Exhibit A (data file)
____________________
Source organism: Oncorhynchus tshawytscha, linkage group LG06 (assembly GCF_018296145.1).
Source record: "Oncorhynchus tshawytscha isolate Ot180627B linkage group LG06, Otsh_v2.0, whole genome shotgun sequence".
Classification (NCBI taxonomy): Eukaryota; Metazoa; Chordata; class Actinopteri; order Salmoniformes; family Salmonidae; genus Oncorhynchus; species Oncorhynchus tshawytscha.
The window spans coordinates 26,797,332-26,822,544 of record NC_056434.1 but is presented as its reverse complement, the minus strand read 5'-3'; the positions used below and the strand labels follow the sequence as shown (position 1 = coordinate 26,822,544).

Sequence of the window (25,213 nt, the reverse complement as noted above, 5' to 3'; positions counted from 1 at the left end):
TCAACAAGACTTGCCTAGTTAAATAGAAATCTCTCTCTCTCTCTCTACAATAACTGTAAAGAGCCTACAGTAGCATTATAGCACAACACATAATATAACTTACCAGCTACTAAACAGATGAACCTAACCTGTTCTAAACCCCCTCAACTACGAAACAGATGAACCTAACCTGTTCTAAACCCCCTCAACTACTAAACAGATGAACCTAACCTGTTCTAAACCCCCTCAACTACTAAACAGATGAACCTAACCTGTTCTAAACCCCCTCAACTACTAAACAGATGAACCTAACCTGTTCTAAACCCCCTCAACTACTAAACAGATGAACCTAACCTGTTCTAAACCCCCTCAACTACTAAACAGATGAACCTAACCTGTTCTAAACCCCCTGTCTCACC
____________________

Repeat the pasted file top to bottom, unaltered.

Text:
Source organism: Oncorhynchus tshawytscha, linkage group LG06 (assembly GCF_018296145.1).
Source record: "Oncorhynchus tshawytscha isolate Ot180627B linkage group LG06, Otsh_v2.0, whole genome shotgun sequence".
Classification (NCBI taxonomy): Eukaryota; Metazoa; Chordata; class Actinopteri; order Salmoniformes; family Salmonidae; genus Oncorhynchus; species Oncorhynchus tshawytscha.
The window spans coordinates 26,797,332-26,822,544 of record NC_056434.1 but is presented as its reverse complement, the minus strand read 5'-3'; the positions used below and the strand labels follow the sequence as shown (position 1 = coordinate 26,822,544).

Sequence of the window (25,213 nt, the reverse complement as noted above, 5' to 3'; positions counted from 1 at the left end):
TCAACAAGACTTGCCTAGTTAAATAGAAATCTCTCTCTCTCTCTCTACAATAACTGTAAAGAGCCTACAGTAGCATTATAGCACAACACATAATATAACTTACCAGCTACTAAACAGATGAACCTAACCTGTTCTAAACCCCCTCAACTACGAAACAGATGAACCTAACCTGTTCTAAACCCCCTCAACTACTAAACAGATGAACCTAACCTGTTCTAAACCCCCTCAACTACTAAACAGATGAACCTAACCTGTTCTAAACCCCCTCAACTACTAAACAGATGAACCTAACCTGTTCTAAACCCCCTCAACTACTAAACAGATGAACCTAACCTGTTCTAAACCCCCTCAACTACTAAACAGATGAACCTAACCTGTTCTAAACCCCCTGTCTCACC